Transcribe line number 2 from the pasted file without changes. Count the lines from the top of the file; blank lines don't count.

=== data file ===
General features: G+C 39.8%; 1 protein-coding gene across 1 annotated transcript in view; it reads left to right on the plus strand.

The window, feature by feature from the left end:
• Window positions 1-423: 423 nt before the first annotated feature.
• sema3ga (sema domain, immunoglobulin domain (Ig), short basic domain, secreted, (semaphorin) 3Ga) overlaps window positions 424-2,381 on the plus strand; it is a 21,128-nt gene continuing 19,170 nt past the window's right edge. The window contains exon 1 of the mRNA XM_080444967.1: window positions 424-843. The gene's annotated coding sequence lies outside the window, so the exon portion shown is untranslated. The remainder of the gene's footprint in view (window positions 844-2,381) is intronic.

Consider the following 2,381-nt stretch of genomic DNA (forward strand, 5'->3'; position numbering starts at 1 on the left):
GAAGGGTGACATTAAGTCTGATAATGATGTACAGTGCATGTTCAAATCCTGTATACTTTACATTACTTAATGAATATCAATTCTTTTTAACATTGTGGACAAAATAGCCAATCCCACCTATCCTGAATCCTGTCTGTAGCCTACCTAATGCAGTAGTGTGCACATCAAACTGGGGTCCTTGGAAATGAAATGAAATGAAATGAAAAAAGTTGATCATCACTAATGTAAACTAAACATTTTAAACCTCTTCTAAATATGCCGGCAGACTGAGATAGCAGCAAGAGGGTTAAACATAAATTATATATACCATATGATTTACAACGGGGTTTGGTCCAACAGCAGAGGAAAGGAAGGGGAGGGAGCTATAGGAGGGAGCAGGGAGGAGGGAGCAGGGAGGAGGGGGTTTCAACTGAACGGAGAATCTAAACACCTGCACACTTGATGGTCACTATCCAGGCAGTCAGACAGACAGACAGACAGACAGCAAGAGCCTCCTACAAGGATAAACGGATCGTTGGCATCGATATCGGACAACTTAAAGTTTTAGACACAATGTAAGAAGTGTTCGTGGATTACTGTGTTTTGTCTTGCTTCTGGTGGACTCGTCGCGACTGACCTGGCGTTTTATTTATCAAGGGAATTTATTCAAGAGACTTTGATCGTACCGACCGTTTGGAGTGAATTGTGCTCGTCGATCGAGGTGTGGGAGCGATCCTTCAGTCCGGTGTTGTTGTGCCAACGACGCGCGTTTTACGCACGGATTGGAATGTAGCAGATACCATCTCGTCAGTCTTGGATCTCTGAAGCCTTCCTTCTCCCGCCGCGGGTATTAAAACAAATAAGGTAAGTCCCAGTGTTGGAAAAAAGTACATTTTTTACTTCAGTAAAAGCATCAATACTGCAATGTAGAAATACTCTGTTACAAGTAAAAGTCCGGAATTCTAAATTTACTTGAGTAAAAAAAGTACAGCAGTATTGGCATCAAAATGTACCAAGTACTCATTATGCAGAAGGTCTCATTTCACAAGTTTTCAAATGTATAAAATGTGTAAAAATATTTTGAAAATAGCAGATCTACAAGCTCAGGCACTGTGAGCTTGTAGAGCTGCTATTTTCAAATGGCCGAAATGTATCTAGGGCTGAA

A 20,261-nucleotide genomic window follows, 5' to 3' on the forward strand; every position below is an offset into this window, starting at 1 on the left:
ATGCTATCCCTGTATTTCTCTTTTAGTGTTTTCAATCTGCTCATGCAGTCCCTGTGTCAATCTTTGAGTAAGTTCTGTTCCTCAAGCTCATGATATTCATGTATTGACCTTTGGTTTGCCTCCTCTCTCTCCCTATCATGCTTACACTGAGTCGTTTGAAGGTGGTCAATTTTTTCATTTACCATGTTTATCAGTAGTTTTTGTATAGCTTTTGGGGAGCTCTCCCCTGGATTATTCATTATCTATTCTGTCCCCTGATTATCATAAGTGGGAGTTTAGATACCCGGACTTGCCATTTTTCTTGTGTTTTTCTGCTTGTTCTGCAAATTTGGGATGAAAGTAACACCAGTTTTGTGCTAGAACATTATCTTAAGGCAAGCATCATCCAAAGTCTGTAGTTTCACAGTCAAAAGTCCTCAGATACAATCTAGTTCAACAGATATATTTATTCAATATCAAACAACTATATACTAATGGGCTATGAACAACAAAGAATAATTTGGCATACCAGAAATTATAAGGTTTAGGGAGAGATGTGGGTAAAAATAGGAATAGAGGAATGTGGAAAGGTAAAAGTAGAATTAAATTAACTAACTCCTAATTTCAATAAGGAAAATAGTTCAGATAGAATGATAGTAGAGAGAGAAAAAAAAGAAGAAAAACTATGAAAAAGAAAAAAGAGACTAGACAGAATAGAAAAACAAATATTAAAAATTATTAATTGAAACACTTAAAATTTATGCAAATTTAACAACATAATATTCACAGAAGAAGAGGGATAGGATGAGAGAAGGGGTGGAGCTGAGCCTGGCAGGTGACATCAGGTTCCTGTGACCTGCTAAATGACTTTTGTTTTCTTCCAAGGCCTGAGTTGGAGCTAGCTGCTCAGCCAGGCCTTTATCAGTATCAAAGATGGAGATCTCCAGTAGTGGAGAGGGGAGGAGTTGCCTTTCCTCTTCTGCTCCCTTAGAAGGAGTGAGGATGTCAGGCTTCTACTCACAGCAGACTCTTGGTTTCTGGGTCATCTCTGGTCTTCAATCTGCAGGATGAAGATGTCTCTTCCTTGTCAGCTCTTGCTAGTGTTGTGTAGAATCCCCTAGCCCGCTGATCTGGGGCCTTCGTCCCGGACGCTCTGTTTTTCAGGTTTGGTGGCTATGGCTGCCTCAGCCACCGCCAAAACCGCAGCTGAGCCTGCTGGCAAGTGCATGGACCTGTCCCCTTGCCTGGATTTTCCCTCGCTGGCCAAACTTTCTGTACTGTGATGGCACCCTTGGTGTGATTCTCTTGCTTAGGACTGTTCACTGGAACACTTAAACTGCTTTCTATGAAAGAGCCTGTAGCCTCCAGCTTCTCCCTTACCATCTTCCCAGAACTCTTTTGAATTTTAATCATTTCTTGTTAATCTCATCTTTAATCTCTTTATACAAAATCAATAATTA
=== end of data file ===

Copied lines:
The window, feature by feature from the left end: